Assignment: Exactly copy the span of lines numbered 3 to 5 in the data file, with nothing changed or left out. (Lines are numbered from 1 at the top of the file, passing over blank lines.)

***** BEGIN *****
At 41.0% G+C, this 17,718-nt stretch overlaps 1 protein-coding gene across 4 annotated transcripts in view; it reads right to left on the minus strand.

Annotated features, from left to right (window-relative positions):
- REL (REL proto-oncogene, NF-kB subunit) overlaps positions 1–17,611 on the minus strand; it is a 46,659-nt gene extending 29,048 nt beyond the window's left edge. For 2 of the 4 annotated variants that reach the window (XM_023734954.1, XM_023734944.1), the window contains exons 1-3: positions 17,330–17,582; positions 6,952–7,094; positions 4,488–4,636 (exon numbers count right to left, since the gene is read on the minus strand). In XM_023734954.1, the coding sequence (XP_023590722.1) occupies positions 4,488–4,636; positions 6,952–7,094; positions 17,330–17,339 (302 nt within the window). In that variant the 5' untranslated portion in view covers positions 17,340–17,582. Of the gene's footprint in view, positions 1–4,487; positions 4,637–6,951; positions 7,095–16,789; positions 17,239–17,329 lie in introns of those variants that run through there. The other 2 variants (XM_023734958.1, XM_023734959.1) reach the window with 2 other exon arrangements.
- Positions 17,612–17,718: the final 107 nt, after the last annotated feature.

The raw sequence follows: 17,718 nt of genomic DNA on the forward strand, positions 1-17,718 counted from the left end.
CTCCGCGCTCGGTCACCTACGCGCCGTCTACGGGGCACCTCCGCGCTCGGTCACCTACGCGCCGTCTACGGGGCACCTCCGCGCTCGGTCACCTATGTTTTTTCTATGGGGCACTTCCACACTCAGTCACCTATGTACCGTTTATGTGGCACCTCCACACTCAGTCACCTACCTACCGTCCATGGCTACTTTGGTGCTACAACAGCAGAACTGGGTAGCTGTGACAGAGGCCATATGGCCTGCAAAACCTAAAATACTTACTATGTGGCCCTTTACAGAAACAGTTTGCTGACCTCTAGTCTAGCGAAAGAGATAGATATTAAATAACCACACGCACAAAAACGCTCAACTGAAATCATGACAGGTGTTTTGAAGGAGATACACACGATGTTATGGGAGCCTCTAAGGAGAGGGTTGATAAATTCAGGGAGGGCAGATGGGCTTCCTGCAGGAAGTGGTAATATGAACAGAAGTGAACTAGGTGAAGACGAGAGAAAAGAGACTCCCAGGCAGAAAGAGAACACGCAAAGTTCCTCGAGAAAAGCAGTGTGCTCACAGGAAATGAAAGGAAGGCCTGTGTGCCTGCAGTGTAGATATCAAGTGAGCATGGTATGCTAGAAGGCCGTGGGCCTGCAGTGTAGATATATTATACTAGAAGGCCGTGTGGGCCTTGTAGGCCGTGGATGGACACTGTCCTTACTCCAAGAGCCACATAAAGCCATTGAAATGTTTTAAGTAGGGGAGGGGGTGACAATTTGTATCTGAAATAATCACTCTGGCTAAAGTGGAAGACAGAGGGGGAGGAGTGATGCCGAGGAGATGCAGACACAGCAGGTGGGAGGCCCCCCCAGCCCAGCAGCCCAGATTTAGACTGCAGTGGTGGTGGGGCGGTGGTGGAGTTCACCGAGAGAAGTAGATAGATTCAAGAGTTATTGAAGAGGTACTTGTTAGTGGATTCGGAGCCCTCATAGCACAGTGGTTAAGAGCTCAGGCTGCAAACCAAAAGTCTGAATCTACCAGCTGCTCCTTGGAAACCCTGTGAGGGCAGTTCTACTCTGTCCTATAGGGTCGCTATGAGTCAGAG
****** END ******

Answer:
- REL (REL proto-oncogene, NF-kB subunit) overlaps positions 1–17,611 on the minus strand; it is a 46,659-nt gene extending 29,048 nt beyond the window's left edge. For 2 of the 4 annotated variants that reach the window (XM_023734954.1, XM_023734944.1), the window contains exons 1-3: positions 17,330–17,582; positions 6,952–7,094; positions 4,488–4,636 (exon numbers count right to left, since the gene is read on the minus strand). In XM_023734954.1, the coding sequence (XP_023590722.1) occupies positions 4,488–4,636; positions 6,952–7,094; positions 17,330–17,339 (302 nt within the window). In that variant the 5' untranslated portion in view covers positions 17,340–17,582. Of the gene's footprint in view, positions 1–4,487; positions 4,637–6,951; positions 7,095–16,789; positions 17,239–17,329 lie in introns of those variants that run through there. The other 2 variants (XM_023734958.1, XM_023734959.1) reach the window with 2 other exon arrangements.
- Positions 17,612–17,718: the final 107 nt, after the last annotated feature.

The raw sequence follows: 17,718 nt of genomic DNA on the forward strand, positions 1-17,718 counted from the left end.